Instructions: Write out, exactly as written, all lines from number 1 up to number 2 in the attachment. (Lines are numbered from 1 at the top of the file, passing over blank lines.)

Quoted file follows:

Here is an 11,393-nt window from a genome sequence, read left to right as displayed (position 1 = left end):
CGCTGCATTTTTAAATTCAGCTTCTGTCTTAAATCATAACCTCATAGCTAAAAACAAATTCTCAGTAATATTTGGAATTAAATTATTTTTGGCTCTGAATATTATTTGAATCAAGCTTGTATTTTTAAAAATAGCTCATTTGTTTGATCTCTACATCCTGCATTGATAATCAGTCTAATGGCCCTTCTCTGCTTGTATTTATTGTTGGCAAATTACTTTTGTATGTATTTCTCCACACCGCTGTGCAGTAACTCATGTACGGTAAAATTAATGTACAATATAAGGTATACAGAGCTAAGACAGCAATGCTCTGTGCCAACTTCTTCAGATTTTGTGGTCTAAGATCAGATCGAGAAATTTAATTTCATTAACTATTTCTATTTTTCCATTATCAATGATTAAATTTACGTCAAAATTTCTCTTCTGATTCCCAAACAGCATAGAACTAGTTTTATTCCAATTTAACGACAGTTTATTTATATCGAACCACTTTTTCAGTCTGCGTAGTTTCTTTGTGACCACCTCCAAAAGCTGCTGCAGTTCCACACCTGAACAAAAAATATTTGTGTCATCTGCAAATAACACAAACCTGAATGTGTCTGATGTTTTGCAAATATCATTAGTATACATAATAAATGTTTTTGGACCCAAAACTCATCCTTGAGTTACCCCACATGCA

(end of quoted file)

Here is an 11,393-nt window from a genome sequence, read left to right as displayed (position 1 = left end):
CGCTGCATTTTTAAATTCAGCTTCTGTCTTAAATCATAACCTCATAGCTAAAAACAAATTCTCAGTAATATTTGGAATTAAATTATTTTTGGCTCTGAATATTATTTGAATCAAGCTTGTATTTTTAAAAATAGCTCATTTGTTTGATCTCTACATCCTGCATTGATAATCAGTCTAATGGCCCTTCTCTGCTTGTATTTATTGTTGGCAAATTACTTTTGTATGTATTTCTCCACACCGCTGTGCAGTAACTCATGTACGGTAAAATTAATGTACAATATAAGGTATACAGAGCTAAGACAGCAATGCTCTGTGCCAACTTCTTCAGATTTTGTGGTCTAAGATCAGATCGAGAAATTTAATTTCATTAACTATTTCTATTTTTCCATTATCAATGATTAAATTTACGTCAAAATTTCTCTTCTGATTCCCAAACAGCATAGAACTAGTTTTATTCCAATTTAACGACAGTTTATTTATATCGAACCACTTTTTCAGTCTGCGTAGTTTCTTTGTGACCACCTCCAAAAGCTGCTGCAGTTCCACACCTGAACAAAAAATATTTGTGTCATCTGCAAATAACACAAACCTGAATGTGTCTGATGTTTTGCAAATATCATTAGTATACATAATAAATGTTTTTGGACCCAAAACTCATCCTTGAGTTACCCCACATGCA